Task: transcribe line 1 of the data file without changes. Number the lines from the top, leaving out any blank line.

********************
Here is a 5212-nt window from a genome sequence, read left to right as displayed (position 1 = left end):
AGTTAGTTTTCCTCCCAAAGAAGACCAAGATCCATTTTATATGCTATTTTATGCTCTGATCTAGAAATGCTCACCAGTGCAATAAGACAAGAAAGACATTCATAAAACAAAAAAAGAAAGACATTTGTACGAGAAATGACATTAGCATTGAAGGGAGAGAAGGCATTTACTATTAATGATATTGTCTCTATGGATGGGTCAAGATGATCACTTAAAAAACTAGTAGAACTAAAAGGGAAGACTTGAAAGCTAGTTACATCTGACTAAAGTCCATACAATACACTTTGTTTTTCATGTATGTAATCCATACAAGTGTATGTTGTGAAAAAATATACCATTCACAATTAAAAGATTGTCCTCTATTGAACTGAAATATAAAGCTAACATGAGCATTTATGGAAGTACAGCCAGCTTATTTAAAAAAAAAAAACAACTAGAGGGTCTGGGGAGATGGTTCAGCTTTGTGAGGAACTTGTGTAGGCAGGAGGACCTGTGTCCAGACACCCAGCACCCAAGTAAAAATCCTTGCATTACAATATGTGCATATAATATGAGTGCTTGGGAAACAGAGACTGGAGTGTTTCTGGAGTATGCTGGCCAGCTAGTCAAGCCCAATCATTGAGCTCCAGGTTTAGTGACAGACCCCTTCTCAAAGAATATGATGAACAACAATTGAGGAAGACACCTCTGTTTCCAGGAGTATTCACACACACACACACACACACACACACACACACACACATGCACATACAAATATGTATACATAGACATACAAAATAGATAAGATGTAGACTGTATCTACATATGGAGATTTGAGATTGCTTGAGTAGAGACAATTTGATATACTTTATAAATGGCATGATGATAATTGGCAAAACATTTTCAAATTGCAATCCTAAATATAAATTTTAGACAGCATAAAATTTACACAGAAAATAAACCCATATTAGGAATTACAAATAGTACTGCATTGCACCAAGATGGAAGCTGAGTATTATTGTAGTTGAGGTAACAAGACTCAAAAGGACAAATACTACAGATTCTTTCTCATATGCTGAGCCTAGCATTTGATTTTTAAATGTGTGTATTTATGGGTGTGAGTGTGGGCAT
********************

Here is a 5212-nt window from a genome sequence, read left to right as displayed (position 1 = left end):